** pregnancy, birth and especially triggers for threatened late term pregnancy loss. Please consider skipping this post if you are sensitive to those.
My twin sister is one of those people that literally everyone likes. As in, she is everyone’s favorite person. She is kind, smart, selfless, loving, warm and always in a happy mood. But content and calm happy, not bubbly in your face happy, so even the grumpy ones like her. Despite many accomplishments and accolades, she is also very humble and unassuming. She is simply lovely and just about perfect.
When I found out I had severe DOR and would have to try IVF and most likely donor eggs it felt cruel and unfair. But I thought maybe I was being tested and challenged because I am overly competitive, have been pretty callous in some early relationships and have made my share of mistakes. I think most people would tell you I am kind and loving and fun but not anywhere near a literal saint like my twin sis. So when we found out she also had severe DOR and would have to go the same route, the world really really felt unfair. She is someone who is the epitome of the word ‘Mom’ and now she potentially would never be one. How is that fair universe???
To make a very long and painful part of this story short- we both attempted IVF rounds together and had failure after failure. It was the cruelest of times because that cycle of hope and despair was doubled as we felt every emotion for ourselves and one another. Then I finally got my BFP (after putting 4 embryos in as a last ditch effort). The period of time when I was pregnant and my twin sister wasn’t was hard. Like really hard. Every happy emotion or excited thought was marred by an immediate pang of despair and guilt that my twin sister was not experiencing any of this.
But then, she finally got her good news. IVF finally worked and she was expecting twins a few months before I was due. Finally I felt like the world was right- we were both pregnant (her with double the fortune as it should be) and we were finally going to be Moms. Little did I know the story was about to take a terrible turn.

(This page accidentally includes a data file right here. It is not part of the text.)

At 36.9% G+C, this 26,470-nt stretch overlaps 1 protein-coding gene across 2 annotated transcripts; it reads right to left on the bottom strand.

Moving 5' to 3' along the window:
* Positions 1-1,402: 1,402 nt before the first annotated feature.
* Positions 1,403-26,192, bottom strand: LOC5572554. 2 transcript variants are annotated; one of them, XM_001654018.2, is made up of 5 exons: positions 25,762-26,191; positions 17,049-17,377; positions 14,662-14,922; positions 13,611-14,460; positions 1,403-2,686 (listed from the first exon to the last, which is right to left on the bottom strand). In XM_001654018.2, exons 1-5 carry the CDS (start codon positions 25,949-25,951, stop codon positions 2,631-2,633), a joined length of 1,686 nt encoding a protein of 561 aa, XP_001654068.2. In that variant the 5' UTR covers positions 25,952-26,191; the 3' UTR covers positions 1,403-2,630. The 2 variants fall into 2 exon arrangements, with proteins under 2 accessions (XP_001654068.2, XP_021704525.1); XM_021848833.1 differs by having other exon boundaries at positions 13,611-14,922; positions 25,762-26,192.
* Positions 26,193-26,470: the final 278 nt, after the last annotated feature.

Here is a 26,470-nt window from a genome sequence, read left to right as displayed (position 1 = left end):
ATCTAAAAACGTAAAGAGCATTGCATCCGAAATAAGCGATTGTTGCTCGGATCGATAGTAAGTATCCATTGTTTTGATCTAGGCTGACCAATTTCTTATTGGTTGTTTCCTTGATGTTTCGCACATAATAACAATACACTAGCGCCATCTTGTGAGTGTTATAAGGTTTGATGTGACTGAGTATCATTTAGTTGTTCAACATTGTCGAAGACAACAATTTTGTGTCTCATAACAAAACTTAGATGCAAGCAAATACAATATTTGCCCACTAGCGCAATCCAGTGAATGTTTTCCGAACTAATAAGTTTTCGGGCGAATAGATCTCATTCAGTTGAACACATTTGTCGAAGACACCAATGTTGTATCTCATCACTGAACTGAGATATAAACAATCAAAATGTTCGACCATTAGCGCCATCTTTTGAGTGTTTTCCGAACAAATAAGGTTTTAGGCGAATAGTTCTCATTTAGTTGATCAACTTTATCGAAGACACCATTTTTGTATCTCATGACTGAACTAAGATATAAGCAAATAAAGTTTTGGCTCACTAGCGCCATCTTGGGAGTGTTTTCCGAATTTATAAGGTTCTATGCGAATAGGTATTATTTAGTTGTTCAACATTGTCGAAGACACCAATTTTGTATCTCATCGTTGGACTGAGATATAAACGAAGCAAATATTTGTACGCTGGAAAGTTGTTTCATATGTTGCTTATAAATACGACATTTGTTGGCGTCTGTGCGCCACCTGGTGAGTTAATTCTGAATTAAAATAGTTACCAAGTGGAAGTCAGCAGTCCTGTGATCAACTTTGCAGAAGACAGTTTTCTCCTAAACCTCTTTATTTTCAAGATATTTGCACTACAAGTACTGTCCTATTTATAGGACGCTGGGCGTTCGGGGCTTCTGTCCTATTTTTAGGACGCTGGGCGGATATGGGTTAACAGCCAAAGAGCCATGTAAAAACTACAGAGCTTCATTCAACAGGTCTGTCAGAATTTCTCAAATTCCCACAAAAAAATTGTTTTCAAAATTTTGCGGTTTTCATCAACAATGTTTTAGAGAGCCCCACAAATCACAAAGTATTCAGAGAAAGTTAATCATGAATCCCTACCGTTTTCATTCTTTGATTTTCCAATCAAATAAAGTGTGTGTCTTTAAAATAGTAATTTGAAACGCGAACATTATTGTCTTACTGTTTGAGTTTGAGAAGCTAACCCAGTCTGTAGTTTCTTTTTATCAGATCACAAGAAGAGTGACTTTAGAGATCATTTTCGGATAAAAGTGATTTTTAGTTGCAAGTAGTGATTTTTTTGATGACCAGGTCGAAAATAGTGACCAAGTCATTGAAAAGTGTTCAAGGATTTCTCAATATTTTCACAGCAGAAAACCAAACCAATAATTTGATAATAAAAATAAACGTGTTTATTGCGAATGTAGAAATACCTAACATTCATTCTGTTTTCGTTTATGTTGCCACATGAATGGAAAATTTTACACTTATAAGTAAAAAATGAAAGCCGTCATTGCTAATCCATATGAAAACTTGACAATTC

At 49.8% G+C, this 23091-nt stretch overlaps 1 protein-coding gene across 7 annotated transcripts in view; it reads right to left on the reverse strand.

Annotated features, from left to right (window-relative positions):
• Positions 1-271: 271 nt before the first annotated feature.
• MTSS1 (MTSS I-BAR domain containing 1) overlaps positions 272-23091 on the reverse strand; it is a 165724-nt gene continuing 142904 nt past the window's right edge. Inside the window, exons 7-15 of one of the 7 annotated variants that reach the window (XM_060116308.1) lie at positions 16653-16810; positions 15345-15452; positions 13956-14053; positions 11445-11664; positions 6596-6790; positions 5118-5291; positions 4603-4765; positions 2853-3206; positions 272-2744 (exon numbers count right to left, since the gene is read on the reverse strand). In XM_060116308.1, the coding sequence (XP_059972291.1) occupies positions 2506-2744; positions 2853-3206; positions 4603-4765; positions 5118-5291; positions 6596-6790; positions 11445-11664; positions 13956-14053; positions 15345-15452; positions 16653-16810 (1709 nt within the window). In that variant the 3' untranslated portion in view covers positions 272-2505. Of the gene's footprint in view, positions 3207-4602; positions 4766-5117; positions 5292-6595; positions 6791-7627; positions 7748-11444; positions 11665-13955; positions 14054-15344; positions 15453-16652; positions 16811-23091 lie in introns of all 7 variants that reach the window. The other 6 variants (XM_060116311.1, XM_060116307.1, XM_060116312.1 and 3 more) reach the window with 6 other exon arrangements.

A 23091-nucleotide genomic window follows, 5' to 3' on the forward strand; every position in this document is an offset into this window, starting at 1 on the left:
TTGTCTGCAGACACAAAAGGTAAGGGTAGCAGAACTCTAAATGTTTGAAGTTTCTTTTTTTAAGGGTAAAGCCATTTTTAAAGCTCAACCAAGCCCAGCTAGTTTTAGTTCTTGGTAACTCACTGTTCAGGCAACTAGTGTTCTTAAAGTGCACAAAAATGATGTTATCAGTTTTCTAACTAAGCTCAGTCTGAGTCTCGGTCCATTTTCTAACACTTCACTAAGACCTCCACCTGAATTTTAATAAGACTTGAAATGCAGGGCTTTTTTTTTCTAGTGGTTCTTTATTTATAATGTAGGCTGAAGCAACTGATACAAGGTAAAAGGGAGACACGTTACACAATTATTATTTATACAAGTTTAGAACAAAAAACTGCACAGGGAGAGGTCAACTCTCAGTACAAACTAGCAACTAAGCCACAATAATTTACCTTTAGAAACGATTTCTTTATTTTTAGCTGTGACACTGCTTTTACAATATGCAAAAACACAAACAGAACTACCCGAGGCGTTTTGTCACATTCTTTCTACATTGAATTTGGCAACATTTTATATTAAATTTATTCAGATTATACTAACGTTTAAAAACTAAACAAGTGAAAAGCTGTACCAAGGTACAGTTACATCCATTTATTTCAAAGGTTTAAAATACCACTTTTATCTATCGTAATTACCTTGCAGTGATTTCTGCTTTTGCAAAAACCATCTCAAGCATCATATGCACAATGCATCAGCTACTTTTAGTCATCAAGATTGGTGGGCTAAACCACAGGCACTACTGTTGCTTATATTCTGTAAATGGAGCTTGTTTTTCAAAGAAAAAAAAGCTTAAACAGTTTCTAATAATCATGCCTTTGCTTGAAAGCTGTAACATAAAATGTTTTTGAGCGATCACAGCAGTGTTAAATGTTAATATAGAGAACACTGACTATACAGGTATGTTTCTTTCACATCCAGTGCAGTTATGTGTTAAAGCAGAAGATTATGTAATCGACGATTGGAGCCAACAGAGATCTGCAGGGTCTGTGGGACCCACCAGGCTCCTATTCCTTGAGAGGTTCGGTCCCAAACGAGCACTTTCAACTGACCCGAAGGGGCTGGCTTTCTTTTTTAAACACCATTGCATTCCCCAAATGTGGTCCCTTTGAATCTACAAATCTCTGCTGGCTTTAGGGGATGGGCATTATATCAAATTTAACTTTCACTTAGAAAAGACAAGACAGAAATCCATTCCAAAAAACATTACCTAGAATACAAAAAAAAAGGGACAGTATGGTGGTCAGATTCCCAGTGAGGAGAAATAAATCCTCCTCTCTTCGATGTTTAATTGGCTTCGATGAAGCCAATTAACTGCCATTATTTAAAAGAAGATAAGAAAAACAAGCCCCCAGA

For a few months we reveled in our joy and news. She drove to the hospital when I gave birth, throwing up from morning sickness along the way. Yay for pregnancy symptoms of any kind. As I welcomed my miracle son, she was growing two lives when my baby was born. What a special time it was.
The joy ended with a screeching halt. When my sister was 23 weeks pregnant and my little son was not yet two months old she was admitted into the hospital for pre-eclampsia. In a whirlwind of admittance, tests and paperwork, the neonatologist came into their room and sadly told my twin sister and her husband they would most likely have to ‘deliver’ in the morning. A week before ‘viability’. What that meant was pretty clear and beyond utterly devastating.
My husband, son and I immediately headed to see them. The trip there, with my precious boy cooing and sleeping safely in his car seat while I faced the realization of my sister’s situation was one of the worst moments of my life. This incredible gift that was given her was going to be ripped away in the cruelest of ways. I imagined her horror and desperation and despair as she clung to her growing belly and tried to say goodbye to the boy and girl wriggling inside her. I realize now that the only thing that kept me sane was my Dad calling to tell me she will be fine, the babies will be fine and all will be well. It was such a preposterous thing to say given the circumstances but I held onto that hope. At the time I was kind of angry at him for saying something so outlandish but I am forever grateful now that he did.